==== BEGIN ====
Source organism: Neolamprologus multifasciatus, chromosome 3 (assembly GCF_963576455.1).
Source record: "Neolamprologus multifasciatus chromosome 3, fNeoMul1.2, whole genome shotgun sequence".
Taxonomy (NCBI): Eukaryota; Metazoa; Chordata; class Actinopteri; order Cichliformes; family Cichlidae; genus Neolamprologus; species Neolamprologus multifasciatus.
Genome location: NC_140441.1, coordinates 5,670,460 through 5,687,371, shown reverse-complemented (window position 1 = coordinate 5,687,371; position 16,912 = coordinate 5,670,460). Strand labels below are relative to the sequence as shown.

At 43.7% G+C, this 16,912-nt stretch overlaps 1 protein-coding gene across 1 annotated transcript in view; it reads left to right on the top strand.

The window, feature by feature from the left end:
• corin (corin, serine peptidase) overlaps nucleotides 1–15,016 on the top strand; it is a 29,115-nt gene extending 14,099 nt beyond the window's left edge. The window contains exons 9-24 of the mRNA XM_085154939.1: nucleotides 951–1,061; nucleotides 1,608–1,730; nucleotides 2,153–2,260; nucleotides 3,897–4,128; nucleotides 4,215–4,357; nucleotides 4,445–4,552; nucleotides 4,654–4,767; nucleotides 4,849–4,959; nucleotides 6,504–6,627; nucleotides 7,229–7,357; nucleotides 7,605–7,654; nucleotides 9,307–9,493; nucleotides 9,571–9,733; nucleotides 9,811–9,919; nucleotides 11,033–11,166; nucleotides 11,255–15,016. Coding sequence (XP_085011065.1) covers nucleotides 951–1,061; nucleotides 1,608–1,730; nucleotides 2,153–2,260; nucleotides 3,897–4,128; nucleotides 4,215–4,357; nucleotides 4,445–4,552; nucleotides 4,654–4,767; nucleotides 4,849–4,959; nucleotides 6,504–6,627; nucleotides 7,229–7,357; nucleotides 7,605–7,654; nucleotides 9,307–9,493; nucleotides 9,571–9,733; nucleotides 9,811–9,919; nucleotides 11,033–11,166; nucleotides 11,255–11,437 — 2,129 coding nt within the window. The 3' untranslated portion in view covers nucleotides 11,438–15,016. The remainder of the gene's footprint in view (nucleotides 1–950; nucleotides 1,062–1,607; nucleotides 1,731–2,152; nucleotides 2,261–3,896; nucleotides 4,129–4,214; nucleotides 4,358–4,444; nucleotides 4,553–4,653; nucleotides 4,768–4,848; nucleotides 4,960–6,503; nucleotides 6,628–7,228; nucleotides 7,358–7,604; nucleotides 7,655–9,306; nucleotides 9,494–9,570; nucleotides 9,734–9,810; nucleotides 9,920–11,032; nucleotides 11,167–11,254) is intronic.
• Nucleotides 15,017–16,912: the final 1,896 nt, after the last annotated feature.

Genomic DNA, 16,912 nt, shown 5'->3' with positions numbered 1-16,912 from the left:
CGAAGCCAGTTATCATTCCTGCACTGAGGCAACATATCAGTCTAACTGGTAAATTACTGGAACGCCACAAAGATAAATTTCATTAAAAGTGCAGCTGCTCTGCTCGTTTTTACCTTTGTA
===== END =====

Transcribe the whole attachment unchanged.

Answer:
Source organism: Neolamprologus multifasciatus, chromosome 3 (assembly GCF_963576455.1).
Source record: "Neolamprologus multifasciatus chromosome 3, fNeoMul1.2, whole genome shotgun sequence".
Taxonomy (NCBI): Eukaryota; Metazoa; Chordata; class Actinopteri; order Cichliformes; family Cichlidae; genus Neolamprologus; species Neolamprologus multifasciatus.
Genome location: NC_140441.1, coordinates 5,670,460 through 5,687,371, shown reverse-complemented (window position 1 = coordinate 5,687,371; position 16,912 = coordinate 5,670,460). Strand labels below are relative to the sequence as shown.

At 43.7% G+C, this 16,912-nt stretch overlaps 1 protein-coding gene across 1 annotated transcript in view; it reads left to right on the top strand.

The window, feature by feature from the left end:
• corin (corin, serine peptidase) overlaps nucleotides 1–15,016 on the top strand; it is a 29,115-nt gene extending 14,099 nt beyond the window's left edge. The window contains exons 9-24 of the mRNA XM_085154939.1: nucleotides 951–1,061; nucleotides 1,608–1,730; nucleotides 2,153–2,260; nucleotides 3,897–4,128; nucleotides 4,215–4,357; nucleotides 4,445–4,552; nucleotides 4,654–4,767; nucleotides 4,849–4,959; nucleotides 6,504–6,627; nucleotides 7,229–7,357; nucleotides 7,605–7,654; nucleotides 9,307–9,493; nucleotides 9,571–9,733; nucleotides 9,811–9,919; nucleotides 11,033–11,166; nucleotides 11,255–15,016. Coding sequence (XP_085011065.1) covers nucleotides 951–1,061; nucleotides 1,608–1,730; nucleotides 2,153–2,260; nucleotides 3,897–4,128; nucleotides 4,215–4,357; nucleotides 4,445–4,552; nucleotides 4,654–4,767; nucleotides 4,849–4,959; nucleotides 6,504–6,627; nucleotides 7,229–7,357; nucleotides 7,605–7,654; nucleotides 9,307–9,493; nucleotides 9,571–9,733; nucleotides 9,811–9,919; nucleotides 11,033–11,166; nucleotides 11,255–11,437 — 2,129 coding nt within the window. The 3' untranslated portion in view covers nucleotides 11,438–15,016. The remainder of the gene's footprint in view (nucleotides 1–950; nucleotides 1,062–1,607; nucleotides 1,731–2,152; nucleotides 2,261–3,896; nucleotides 4,129–4,214; nucleotides 4,358–4,444; nucleotides 4,553–4,653; nucleotides 4,768–4,848; nucleotides 4,960–6,503; nucleotides 6,628–7,228; nucleotides 7,358–7,604; nucleotides 7,655–9,306; nucleotides 9,494–9,570; nucleotides 9,734–9,810; nucleotides 9,920–11,032; nucleotides 11,167–11,254) is intronic.
• Nucleotides 15,017–16,912: the final 1,896 nt, after the last annotated feature.

Genomic DNA, 16,912 nt, shown 5'->3' with positions numbered 1-16,912 from the left:
CGAAGCCAGTTATCATTCCTGCACTGAGGCAACATATCAGTCTAACTGGTAAATTACTGGAACGCCACAAAGATAAATTTCATTAAAAGTGCAGCTGCTCTGCTCGTTTTTACCTTTGTA